My parents moved to West Virginia as farm-sitters for sixty head of cattle just in time for the bitter winter of 1976-77. Many of their friends arrived around the same time, settling into drafty old farmhouses, tipis, yurts, and trailers. One pair of friends tried to heat an unrenovated 19th-century log cabin with a tiny wood stove made of thin metal. Even when they had it glowing red, everything below knee level was rimmed with frost. A neighbor came by from down the hollow to check on them and with one glance at the overworked little stove he said, “You’re going to kill yourselves.” The next day he brought them a 55-gallon drum that he’d welded into a stove robust enough to keep them safely warm through that historic freeze.
I love stories about the wave of idealistic young people who moved to the country during the 70s. They had, as a rule, more energy than money and more book-learning than common sense. In most cases, their innate optimism and some crucial help from their new neighbors carried them through. As a kid lying on the floor beneath the big passive-solar windows of the house my mom designed on a piece of graph paper, paging through the large-format Whole Earth Catalog, I sensed the empowering impulse to take tools into one’s own hands and live closer to the source of things. I could feel in those pages parts of what had drawn my parents into the country. Later, learning about the social brutality that had revealed itself during the Nixon era as fundamental to mainstream society (not, of course, for the first time in American history), I could feel parts of what had pushed them there.
Paul Salstrom’s new book Appalachia’s Alternative to Mainstream America traces the author’s own path to West Virginia and reflects on the aspects of what he refers to as “traditional rural Appalachian culture” that could prove advantageous in a future of climate, energy, and food system breakdown. Salstrom is at his best when recounting his own peripatetic journey through the countercultures of the 60s. We see him getting lippy with his draft board chairman, climbing in Yosemite with Yvon Chouinard, teaching leather-working to evicted sharecroppers in Tennessee, starting a youth center in Philadelphia with civil rights legends Juanita and Wally Nelson, and meditating in the cave of Gary Snyder’s friend Nanao Sasaki. He crosses the country with Bill Coperthwaite, the Johnny Appleseed of yurts. He dabbles in homesteading at the School of Living with Mildred Loomis, the “grandmother of the counterculture” according to Mother Earth News. In the midst of all this, he spends three years in prison for evading the draft and befriends fellow convict Chuck Berry. Yes, that Chuck Berry, who was apparently quite good at chess. It’s an entertaining tale in which Salstrom comes off as a countercultural Forrest Gump finding himself involved in just about every “experimental alternative” to mainstream life.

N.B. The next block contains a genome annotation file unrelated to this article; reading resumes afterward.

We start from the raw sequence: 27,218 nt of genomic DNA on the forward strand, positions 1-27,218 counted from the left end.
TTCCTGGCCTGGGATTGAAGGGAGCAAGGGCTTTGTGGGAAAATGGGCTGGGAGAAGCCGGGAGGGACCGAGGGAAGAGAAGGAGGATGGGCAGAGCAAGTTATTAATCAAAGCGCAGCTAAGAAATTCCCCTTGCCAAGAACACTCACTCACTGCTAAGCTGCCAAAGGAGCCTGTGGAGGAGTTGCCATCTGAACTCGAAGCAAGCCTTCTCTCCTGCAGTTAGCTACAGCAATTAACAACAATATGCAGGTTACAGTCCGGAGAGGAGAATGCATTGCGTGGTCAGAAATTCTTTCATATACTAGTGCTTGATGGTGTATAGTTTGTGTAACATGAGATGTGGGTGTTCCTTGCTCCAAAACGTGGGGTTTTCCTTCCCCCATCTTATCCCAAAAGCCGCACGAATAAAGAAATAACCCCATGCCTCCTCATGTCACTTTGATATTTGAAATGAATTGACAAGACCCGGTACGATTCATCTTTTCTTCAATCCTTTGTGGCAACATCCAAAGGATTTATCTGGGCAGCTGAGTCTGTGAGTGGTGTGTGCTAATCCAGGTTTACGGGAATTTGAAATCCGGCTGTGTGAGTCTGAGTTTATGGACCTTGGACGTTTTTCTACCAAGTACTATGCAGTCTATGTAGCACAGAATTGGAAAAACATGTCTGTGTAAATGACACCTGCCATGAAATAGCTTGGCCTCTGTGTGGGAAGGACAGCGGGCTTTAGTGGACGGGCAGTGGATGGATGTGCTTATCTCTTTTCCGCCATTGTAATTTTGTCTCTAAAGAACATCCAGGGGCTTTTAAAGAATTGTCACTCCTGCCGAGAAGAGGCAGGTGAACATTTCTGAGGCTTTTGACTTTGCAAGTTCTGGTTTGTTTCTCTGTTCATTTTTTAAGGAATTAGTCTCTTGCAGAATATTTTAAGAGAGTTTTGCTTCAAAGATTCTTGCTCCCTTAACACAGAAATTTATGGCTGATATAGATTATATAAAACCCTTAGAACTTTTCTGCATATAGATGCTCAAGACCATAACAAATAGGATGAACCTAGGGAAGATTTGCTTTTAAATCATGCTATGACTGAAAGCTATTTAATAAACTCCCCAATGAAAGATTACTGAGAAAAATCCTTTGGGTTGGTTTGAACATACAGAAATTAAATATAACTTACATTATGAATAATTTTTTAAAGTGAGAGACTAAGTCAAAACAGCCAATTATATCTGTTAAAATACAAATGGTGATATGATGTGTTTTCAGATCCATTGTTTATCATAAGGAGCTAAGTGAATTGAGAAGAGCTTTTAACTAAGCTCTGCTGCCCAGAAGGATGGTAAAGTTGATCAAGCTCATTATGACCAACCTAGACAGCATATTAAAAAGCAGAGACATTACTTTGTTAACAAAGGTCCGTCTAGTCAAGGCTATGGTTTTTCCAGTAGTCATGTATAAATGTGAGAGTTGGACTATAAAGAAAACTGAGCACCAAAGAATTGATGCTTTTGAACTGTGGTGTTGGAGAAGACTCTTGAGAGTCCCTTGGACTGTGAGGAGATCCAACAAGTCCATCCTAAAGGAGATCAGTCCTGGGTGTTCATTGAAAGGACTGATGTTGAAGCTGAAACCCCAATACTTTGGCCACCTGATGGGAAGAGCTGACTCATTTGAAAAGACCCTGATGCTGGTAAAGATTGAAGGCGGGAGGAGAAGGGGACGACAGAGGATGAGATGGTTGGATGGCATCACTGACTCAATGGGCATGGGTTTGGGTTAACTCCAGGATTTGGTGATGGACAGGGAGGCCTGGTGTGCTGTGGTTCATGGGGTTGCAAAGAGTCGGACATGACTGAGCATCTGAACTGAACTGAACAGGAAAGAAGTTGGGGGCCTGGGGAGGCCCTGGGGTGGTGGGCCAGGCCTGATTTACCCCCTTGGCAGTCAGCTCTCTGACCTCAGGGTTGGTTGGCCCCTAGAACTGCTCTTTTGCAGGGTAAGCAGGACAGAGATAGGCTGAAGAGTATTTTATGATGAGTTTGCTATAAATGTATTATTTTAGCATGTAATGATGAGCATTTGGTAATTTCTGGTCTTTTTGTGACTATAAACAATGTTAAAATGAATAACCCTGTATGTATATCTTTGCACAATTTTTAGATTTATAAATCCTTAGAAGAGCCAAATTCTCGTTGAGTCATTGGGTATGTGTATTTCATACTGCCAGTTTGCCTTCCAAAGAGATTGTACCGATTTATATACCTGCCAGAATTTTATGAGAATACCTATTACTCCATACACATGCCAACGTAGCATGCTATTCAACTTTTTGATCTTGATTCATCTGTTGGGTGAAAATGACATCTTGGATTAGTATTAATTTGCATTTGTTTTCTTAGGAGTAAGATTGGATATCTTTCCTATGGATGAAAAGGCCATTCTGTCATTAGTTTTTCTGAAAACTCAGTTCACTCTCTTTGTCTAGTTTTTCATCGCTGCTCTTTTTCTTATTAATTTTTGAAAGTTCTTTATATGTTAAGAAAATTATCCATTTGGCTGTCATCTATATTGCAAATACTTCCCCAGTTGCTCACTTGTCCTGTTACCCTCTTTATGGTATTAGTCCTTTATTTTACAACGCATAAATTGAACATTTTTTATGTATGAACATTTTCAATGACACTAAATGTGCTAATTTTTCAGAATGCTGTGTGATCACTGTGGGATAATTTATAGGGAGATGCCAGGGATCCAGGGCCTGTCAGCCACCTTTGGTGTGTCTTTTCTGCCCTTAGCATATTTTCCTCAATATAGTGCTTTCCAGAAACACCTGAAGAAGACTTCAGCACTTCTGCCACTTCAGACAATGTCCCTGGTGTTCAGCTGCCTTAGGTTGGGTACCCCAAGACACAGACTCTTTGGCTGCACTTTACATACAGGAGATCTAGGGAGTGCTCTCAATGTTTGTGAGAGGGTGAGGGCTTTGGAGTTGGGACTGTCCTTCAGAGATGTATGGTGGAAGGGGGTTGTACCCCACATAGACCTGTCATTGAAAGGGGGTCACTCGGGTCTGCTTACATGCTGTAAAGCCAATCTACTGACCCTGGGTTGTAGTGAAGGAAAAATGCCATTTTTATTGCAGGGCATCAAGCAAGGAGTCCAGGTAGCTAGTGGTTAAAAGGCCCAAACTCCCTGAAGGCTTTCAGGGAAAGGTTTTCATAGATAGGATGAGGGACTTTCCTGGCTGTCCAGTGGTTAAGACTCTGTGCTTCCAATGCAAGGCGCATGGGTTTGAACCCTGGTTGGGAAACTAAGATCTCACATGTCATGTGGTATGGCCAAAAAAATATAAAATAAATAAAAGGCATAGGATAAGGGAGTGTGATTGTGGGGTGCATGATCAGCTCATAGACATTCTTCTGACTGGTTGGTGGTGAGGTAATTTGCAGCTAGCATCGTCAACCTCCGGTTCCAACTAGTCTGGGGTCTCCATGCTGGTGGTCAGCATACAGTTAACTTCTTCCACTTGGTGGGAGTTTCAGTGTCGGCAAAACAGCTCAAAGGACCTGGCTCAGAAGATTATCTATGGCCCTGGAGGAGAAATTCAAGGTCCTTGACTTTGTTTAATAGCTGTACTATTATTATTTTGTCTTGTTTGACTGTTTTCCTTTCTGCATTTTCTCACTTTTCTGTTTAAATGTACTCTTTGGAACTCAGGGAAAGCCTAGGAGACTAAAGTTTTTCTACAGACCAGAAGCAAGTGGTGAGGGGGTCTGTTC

When Salstrom eventually ends up in Lincoln County, West Virginia, he’s struck by the way the people there trade favors and lend things back and forth. On his first night, a neighbor pulls his friend’s stuck Jeep out of the woods with a horse; the understanding that a return favor is expected, whenever his friend can get around to it, is unspoken but understood. The system of reciprocal “barter and borrow” forms the nuts and bolts of the local economy and helps folks who may be cash-poor get things when they need them. A decade or so later, when Salstrom decides to pursue his PhD in history, his observations about barter and borrow will end up forming the basis of his scholarship of the region’s economic history from the early 19th century through the New Deal.
The specific stories of non-monetary reciprocity among neighbors are engaging: a midwife who manages a sawmill also grows a garden of food for whoever might need it; a storekeeper accepts crates of eggs and even land titles to pay off accumulated accounts. But the writing is less salubrious when it veers from the specific to the general. The chapter entitled “The Natives,” in which Salstrom undertakes to characterize “the mental world of most Lincoln County natives,” introduces an uncomfortable anthropological gaze into the memoir. He admires the way that people in Lincoln County were accustomed to helping each other out, but the delivery is clumsy. As he applauds their solidarity, Salstrom repeatedly stresses the homogeneity of Lincoln County without specifying in what respects it was a homogenous community. It’s implied that the same sort of unspecified homogeneity characterizes “traditional” Appalachia at large. Many readers, though, will feel that the region would be better served by recognizing its diversity instead.